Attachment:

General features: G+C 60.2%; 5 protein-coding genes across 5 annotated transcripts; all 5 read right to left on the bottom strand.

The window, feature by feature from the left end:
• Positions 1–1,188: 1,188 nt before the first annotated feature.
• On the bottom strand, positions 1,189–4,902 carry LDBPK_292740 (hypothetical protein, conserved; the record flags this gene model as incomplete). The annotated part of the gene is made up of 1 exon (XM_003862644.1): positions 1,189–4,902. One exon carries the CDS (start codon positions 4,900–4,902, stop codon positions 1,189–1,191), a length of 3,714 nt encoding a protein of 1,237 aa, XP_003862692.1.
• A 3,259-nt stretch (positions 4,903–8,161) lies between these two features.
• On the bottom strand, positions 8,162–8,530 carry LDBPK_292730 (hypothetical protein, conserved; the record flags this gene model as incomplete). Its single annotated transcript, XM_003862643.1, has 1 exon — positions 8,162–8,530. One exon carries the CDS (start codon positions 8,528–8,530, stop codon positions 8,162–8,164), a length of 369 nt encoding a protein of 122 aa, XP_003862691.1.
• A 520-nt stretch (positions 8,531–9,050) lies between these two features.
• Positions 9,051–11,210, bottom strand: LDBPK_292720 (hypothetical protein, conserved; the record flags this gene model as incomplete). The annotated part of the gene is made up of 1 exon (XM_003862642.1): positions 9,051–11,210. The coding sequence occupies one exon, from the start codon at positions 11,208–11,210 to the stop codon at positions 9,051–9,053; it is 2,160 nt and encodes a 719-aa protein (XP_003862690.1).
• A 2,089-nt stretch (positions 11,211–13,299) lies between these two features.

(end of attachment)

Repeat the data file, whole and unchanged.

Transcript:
General features: G+C 60.2%; 5 protein-coding genes across 5 annotated transcripts; all 5 read right to left on the bottom strand.

The window, feature by feature from the left end:
• Positions 1–1,188: 1,188 nt before the first annotated feature.
• On the bottom strand, positions 1,189–4,902 carry LDBPK_292740 (hypothetical protein, conserved; the record flags this gene model as incomplete). The annotated part of the gene is made up of 1 exon (XM_003862644.1): positions 1,189–4,902. One exon carries the CDS (start codon positions 4,900–4,902, stop codon positions 1,189–1,191), a length of 3,714 nt encoding a protein of 1,237 aa, XP_003862692.1.
• A 3,259-nt stretch (positions 4,903–8,161) lies between these two features.
• On the bottom strand, positions 8,162–8,530 carry LDBPK_292730 (hypothetical protein, conserved; the record flags this gene model as incomplete). Its single annotated transcript, XM_003862643.1, has 1 exon — positions 8,162–8,530. One exon carries the CDS (start codon positions 8,528–8,530, stop codon positions 8,162–8,164), a length of 369 nt encoding a protein of 122 aa, XP_003862691.1.
• A 520-nt stretch (positions 8,531–9,050) lies between these two features.
• Positions 9,051–11,210, bottom strand: LDBPK_292720 (hypothetical protein, conserved; the record flags this gene model as incomplete). The annotated part of the gene is made up of 1 exon (XM_003862642.1): positions 9,051–11,210. The coding sequence occupies one exon, from the start codon at positions 11,208–11,210 to the stop codon at positions 9,051–9,053; it is 2,160 nt and encodes a 719-aa protein (XP_003862690.1).
• A 2,089-nt stretch (positions 11,211–13,299) lies between these two features.